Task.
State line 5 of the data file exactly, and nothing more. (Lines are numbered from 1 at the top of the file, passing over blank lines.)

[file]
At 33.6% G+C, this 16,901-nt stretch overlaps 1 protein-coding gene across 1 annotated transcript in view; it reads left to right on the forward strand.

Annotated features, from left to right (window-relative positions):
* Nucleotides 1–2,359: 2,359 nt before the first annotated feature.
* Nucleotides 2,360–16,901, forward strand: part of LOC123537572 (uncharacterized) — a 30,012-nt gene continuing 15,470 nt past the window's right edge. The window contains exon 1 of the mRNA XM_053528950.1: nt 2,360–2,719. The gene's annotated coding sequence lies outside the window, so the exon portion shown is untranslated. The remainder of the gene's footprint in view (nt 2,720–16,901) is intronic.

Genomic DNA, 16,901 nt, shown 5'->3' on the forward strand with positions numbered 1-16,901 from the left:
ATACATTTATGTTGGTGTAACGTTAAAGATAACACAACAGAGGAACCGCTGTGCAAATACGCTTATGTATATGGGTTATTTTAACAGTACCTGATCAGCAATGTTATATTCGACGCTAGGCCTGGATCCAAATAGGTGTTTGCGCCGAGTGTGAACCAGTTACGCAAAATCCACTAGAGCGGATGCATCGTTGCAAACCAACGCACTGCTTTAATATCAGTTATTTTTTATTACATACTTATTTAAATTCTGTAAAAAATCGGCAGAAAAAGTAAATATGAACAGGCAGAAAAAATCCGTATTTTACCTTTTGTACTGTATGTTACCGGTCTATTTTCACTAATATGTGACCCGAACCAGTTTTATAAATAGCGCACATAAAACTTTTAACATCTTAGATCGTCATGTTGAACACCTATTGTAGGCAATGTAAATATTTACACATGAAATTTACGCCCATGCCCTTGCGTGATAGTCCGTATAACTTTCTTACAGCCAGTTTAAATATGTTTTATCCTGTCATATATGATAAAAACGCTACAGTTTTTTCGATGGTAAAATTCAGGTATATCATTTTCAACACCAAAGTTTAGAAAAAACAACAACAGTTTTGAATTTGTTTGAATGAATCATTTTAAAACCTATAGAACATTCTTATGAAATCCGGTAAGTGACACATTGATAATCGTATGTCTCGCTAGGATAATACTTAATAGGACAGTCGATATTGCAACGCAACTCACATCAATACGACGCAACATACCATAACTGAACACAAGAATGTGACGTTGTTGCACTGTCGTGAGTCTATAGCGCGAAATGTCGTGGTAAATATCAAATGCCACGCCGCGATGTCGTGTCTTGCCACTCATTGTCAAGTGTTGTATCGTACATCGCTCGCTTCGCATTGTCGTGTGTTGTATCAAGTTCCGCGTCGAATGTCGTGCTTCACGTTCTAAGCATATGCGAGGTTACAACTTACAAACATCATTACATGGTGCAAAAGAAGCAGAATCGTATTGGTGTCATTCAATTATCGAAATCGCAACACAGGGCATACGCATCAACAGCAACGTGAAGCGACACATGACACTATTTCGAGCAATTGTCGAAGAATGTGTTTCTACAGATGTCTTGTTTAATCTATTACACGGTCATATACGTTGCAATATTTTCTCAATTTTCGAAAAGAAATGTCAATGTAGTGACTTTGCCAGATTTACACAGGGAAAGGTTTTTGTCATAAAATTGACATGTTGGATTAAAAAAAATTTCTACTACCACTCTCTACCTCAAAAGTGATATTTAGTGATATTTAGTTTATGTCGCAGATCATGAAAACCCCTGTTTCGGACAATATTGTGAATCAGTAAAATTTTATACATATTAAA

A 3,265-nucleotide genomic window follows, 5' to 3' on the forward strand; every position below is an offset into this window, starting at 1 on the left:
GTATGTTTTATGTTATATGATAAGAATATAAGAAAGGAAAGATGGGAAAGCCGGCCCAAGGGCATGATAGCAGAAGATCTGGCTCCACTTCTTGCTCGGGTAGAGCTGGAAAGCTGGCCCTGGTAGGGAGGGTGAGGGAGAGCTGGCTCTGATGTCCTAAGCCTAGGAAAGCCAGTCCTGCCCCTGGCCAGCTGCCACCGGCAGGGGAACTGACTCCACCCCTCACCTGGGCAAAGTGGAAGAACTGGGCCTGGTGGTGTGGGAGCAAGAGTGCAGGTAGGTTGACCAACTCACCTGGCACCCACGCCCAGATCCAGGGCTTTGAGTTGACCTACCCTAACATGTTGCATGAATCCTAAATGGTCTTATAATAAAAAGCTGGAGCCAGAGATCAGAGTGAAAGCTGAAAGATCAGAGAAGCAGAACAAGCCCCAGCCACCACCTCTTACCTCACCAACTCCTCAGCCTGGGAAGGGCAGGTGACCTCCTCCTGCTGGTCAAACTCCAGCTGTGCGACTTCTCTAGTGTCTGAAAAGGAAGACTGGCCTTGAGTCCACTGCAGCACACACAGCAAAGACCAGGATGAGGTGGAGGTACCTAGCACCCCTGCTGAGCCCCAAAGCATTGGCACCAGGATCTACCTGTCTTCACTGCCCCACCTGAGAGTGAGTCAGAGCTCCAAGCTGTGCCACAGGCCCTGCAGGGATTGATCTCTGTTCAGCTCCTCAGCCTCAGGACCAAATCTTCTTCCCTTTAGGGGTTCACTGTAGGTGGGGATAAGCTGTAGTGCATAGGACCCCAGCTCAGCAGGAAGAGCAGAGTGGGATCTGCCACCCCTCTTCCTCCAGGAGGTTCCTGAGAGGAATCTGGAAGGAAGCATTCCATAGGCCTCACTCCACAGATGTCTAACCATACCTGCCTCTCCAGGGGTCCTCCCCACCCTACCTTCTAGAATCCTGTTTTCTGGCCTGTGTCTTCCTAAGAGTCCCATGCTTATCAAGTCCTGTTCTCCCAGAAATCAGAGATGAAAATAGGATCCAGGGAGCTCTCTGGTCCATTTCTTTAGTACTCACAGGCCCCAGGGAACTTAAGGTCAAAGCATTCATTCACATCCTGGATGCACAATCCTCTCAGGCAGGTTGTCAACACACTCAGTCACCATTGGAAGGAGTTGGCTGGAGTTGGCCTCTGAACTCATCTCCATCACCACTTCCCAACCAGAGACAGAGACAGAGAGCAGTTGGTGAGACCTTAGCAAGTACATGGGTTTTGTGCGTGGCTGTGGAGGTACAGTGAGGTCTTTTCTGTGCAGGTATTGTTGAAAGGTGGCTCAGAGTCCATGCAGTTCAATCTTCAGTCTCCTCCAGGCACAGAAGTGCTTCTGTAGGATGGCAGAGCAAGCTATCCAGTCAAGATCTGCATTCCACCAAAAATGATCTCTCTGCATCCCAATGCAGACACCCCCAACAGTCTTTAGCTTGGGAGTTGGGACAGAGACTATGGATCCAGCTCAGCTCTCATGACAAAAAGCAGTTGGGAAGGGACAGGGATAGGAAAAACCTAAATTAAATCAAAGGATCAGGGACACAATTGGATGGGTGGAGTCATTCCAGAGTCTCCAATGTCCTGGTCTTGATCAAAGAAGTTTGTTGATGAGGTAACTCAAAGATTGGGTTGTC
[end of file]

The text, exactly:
Genomic DNA, 16,901 nt, shown 5'->3' on the forward strand with positions numbered 1-16,901 from the left: